NFTs have entered the public consciousness – many Americans now say they’re familiar with them, but they’re divided on their value. In a recent study by The Harris Poll on behalf of Adweek, 40% of Americans say they’re now familiar with NFTs – up from 27% who said they were familiar with them when polled just under two weeks ago – and 81% are now aware of them.

And while 40% of the Americans who are familiar with NFTs say they’re at least somewhat likely to consider buying one, 42% of those familiar with NFTs see them as a short-term fad (e.g., they won’t be popular after 5 years). That said, 38% of Americans familiar with the crypto tokens say they’re a worthwhile financial investment even if they stop being trendy or popular.

Despite their growing popularity, few Americans overall are investing in NFTs as of now – only 12% say they are currently invested – but millennials are the most likely to have invested. Twenty-seven percent of millennials – who are also the most likely to be invested in cryptocurrencies – say they’re currently invested in NFTs.

Notably, those who consider themselves “collectors” are also more likely to own NFTs – 22% say they do. And that ticks up for wealthier collectors – 33% of collectors from households with incomes north of $100K say they currently collect NFTs. 

Wealthy consumers and millennials are also the most likely to be collectors – and to collect NFTs. Half (50%) of Americans with a HHI above 100K+ say they’re collectors, and 31% are collecting NFTs. What’s more, 63% of millennials say they consider themselves collectors, and 40% of them are collecting NFTs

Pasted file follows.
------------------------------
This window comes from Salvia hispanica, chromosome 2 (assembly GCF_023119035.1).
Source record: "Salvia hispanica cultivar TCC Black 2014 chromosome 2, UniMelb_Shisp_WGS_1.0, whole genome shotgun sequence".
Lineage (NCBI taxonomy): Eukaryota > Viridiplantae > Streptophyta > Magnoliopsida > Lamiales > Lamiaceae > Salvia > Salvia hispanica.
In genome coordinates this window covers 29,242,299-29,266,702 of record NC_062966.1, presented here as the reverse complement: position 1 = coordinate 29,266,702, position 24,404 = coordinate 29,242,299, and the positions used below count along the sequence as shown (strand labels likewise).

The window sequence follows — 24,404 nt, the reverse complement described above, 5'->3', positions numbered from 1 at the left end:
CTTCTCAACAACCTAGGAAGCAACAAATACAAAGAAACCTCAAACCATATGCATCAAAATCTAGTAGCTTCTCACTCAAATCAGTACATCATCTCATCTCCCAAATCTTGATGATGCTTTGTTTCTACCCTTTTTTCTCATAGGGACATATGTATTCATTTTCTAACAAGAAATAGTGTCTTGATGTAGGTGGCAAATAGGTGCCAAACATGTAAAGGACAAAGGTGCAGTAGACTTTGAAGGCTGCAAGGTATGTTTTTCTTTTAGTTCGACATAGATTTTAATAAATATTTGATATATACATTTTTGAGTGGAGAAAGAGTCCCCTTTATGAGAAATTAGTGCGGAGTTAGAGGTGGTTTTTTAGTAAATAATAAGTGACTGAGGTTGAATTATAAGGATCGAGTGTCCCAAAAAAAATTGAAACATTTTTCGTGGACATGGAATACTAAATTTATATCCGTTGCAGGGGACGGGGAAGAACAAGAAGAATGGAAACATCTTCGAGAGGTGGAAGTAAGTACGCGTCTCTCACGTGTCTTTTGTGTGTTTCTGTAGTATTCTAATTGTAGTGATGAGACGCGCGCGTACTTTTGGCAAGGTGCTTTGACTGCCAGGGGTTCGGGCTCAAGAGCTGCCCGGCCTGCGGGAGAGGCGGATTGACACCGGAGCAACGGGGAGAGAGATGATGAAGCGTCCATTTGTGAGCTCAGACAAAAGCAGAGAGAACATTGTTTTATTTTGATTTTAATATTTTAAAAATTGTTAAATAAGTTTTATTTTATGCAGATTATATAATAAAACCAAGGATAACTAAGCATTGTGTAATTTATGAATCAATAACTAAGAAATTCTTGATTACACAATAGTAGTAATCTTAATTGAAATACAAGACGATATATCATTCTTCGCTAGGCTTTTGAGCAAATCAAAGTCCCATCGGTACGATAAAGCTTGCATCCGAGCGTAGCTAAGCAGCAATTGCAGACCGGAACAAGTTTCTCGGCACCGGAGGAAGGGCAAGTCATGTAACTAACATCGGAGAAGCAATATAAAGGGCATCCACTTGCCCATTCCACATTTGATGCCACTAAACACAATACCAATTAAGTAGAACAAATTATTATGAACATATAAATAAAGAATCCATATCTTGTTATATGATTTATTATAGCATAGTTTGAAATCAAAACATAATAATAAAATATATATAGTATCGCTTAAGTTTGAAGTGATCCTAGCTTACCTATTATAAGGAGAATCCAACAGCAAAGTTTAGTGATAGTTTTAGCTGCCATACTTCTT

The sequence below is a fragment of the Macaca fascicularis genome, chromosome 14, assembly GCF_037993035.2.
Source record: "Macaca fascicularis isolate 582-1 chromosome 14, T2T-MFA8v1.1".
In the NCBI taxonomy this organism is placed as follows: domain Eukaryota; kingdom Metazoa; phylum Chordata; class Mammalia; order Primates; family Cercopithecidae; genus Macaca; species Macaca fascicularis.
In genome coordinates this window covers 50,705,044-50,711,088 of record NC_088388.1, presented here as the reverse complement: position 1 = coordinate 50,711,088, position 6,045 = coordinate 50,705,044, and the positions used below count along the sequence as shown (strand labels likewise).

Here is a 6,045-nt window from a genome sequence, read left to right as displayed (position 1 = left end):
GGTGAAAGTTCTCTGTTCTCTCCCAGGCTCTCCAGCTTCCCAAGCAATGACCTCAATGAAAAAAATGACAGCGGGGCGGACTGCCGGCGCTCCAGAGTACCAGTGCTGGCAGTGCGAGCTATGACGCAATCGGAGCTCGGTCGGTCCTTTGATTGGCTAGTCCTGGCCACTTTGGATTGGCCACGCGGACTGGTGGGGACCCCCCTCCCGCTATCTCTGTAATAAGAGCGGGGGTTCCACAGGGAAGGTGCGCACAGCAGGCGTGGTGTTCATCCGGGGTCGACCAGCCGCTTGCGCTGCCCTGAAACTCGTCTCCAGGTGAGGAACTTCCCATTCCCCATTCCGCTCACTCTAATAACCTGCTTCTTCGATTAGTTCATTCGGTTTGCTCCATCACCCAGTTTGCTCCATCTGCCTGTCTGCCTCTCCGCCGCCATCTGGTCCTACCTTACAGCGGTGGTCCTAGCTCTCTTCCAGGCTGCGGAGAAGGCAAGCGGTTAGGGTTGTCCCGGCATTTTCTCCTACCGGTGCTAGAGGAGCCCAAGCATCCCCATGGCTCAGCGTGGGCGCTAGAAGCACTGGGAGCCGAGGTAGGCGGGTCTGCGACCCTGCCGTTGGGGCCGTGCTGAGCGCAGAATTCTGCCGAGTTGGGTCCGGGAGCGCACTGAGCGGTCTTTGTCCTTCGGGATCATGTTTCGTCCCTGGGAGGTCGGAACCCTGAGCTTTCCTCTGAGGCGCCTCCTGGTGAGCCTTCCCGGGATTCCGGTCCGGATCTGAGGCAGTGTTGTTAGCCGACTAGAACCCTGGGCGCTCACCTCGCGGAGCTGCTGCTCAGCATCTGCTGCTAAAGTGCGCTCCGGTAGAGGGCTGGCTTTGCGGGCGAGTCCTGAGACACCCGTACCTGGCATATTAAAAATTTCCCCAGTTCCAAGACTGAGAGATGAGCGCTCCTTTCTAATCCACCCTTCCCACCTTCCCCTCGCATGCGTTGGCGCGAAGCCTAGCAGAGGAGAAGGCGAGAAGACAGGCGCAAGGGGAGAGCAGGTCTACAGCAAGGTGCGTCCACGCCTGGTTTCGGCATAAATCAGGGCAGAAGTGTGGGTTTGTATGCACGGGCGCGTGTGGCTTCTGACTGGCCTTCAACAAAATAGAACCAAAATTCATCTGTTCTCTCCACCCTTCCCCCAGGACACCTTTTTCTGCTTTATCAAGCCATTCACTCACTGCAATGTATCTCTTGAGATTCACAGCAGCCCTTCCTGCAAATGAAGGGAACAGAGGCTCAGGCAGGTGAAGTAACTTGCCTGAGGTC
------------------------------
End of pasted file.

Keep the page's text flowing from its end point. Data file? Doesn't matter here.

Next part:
Among collectors, collecting NFTs is as common as collecting vinyl records and vintage toys (22% collect) – and more popular as a collector’s item than sports memorabilia (21% of collectors), comic books (19% of collectors) and cars (18% of collectors).

However, there’s a key difference in perspective between those who consider themselves investors and those who consider themselves collectors. Investors are more likely to see NFTs as a short-term fad (50% of investors vs. 43% of collectors) while collectors are more likely to see the sentimental value (61% of collectors vs. 46% of investors)

For those considering buying NFTs, they’re most likely to purchase an NFT of a song (36%), followed by digital artwork (35%) and videos (33%). NFTs of tweets (17%) and essays (13%) ranked the lowest on the list of options. 

Potential buyers say they’re most likely to buy an NFT for the return on investment – 40% said this – although the artistic value was nearly as important: 36% said they would buy because they’re an “art fan.”

And when it comes to specific brands, they’re most likely to buy an NFT from Nike (57%). Meanwhile, only 17% said they’d buy an NFT from Yeezy, and only 13% said they’d buy one from Charmin. 

Despite concerns about NFTs’ carbon footprint, consumers appear to be generally unaware of the environmental impact of NFTs – only 18% say it will have a negative impact. NFT collectors and NFT investors overwhelmingly think they actually have a positive impact (68% of both groups said this). And millennials too see the environmental impact as more positive than negative: 47% see the impact as positive; and only 13% see it as negative. 

This survey was conducted online within the United States by The Harris Poll on behalf of Adweek on March 31, 2021, among 1,088 U.S. adults ages 18 and older. This online survey is not based on a probability sample and therefore no estimate of theoretical sampling error can be calculated. Figures for age, sex, race/ethnicity, education, region and household income were weighted where necessary to bring them into line with their actual proportions in the population. Propensity score weighting was used to adjust for respondents’ propensity to be online. For more information on methodology, please contact Dami Rosanwo.

Download full data here.

Annie Prunsky

Author Annie Prunsky

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